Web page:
I suspect that directors and managers so often end up injecting fear into their organisations by their table thumping approach to health and safety. How many times have we found that organisations claiming to have long and distinguished “zero accident” records are simply kidding themselves? They may even believe their own all-important statistics, but the fact is, all they are doing is pushing reality underground and bringing on the next disaster by a culture of fear and blame.
Why are boards of directors and senior executives so simplistic to think that their obsession with negative indicators like Lost Time Injuries has any connection with reality? Perhaps they actually know this, but the only thing they really care about is what looks good in reports and on fancy charts. No, I’ll amend that statement. It IS the only thing they care about.
Fear of ReportingAccording to an article in the New York Times July 21, 2010, it turns out (surprise, surprise), that workers on the Deepwater Horizon oil rig, which had a “7 year LTI free record”, had expressed fear of reporting mistakes, knew about routinely risky behaviour and tolerated unreliable and unsafe equipment. This is not your usual “wise after the event” tale telling. It was apparently part of the findings of a confidential survey conducted by employees in the weeks prior to the explosion.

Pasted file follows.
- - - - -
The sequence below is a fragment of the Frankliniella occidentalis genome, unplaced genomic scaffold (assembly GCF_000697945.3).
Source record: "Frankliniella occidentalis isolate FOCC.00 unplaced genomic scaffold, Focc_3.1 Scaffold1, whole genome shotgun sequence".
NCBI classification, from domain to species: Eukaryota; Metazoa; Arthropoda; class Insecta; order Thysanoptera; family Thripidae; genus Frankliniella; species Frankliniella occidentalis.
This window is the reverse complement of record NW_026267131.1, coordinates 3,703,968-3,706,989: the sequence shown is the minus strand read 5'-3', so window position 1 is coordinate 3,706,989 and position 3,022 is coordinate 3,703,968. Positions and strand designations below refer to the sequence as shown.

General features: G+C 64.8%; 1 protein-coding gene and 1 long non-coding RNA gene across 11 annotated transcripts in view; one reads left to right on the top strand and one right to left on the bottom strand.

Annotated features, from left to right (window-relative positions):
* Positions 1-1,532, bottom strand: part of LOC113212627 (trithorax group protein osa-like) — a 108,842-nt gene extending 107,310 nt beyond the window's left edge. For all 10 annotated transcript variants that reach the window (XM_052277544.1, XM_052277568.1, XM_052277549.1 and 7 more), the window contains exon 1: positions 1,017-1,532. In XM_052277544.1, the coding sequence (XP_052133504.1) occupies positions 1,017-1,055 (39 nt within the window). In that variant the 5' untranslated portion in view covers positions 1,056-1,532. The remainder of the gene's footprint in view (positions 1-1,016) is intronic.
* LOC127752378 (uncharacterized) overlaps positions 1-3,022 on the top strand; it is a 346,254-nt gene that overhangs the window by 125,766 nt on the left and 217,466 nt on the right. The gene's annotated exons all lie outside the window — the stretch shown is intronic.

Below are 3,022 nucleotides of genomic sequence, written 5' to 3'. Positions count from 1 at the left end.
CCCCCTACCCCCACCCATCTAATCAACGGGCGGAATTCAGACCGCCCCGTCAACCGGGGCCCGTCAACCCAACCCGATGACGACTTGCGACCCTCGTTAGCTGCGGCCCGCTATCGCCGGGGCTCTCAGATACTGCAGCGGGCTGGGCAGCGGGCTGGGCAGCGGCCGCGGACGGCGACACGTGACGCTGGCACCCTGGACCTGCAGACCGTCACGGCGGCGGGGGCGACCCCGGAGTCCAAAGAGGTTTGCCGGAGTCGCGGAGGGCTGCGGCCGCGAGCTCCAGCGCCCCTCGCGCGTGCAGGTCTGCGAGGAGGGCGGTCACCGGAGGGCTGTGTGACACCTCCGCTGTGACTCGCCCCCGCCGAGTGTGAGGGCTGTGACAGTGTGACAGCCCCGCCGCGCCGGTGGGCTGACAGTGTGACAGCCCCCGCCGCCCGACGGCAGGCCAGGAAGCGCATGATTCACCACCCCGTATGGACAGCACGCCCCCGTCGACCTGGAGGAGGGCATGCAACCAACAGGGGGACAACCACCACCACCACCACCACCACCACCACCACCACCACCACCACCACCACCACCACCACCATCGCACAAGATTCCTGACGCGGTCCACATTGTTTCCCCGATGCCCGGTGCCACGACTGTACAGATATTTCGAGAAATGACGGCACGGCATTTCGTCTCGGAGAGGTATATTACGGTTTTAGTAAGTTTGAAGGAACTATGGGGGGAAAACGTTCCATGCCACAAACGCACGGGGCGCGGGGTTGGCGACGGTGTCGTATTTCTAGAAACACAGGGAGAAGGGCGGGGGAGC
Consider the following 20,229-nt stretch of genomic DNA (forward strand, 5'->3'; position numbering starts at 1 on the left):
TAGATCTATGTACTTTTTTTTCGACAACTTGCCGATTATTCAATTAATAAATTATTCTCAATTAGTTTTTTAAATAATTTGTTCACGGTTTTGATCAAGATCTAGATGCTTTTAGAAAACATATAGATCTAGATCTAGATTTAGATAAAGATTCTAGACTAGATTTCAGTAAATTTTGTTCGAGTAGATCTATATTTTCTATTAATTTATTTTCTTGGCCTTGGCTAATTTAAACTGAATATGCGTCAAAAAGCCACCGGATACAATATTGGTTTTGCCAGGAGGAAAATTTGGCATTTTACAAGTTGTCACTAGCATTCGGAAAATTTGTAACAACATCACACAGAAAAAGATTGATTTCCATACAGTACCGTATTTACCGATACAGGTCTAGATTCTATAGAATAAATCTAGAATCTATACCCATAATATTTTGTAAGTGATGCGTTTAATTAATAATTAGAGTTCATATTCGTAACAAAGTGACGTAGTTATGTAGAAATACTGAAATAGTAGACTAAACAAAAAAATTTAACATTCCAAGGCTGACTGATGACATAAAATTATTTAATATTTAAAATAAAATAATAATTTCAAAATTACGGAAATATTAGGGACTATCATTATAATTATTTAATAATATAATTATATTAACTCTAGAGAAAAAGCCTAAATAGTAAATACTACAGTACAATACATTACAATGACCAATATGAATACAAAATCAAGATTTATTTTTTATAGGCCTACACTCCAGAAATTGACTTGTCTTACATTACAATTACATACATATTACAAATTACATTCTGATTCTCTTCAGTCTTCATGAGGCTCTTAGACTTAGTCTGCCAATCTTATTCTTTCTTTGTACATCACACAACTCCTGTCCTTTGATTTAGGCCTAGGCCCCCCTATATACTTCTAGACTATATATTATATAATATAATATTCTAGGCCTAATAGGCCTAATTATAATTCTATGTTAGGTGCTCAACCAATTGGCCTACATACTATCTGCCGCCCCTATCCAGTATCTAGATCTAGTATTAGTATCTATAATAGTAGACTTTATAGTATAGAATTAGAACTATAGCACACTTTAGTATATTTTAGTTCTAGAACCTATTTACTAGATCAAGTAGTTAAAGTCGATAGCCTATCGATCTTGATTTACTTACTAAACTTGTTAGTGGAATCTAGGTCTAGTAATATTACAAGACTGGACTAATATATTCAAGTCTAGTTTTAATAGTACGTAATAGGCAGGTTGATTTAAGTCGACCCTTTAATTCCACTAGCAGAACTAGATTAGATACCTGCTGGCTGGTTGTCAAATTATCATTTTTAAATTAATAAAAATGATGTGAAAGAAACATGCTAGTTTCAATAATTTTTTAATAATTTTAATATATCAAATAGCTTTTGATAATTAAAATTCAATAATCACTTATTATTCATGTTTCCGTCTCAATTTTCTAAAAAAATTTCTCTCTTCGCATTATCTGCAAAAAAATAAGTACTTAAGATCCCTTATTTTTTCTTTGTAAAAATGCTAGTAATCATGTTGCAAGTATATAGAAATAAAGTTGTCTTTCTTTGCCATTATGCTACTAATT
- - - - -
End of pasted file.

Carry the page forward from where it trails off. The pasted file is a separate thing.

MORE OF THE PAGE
Employees reported that their employer, Transocean, “Used fear tactics” and that safety behaviour audits were being “pencil whipped” at least some of the time.
The result of this approach, which is hardly unique to that industry, or that particular location, is that issues get hidden away as ticking time bombs by the culture of fear. By the sometimes benign laws of probability, the majority of those bombs never go off, and the employer is able to blithely carry on believing in their own nonsense. But by the same laws, occasionally, several factors combine together to lead straight to the scene of the accident and we all watch as the blame and fear machine grinds on.
Blame and Fear
These types of employers show bad leadership. The sort of “leadership” that relies on control, uses devices like blame and fear. Does not listen, does not ask open questions, is obsessed with compliance rather than ownership. Is unconditional, harsh and limiting of individuals. That sounds unfair. I’m sure many people in these organisations mean well, but humans tend to fall in behind when their jobs are on the line. That’s how the fear of the culture is perpetuated.
I’ve said it before, and I’ll say it again: Managers need to understand that leadership is a lot more successful and productive (and more fear free) if they cultivate individual responsibilities and ownership. You’d almost think this is easier than “traditional” approaches. But it requires certain skills that may not be valued or recognised by those that appoint them.
Time for a change. I’m not holding my breath.
Read this related safety leadership blog
Read this related safety culture blog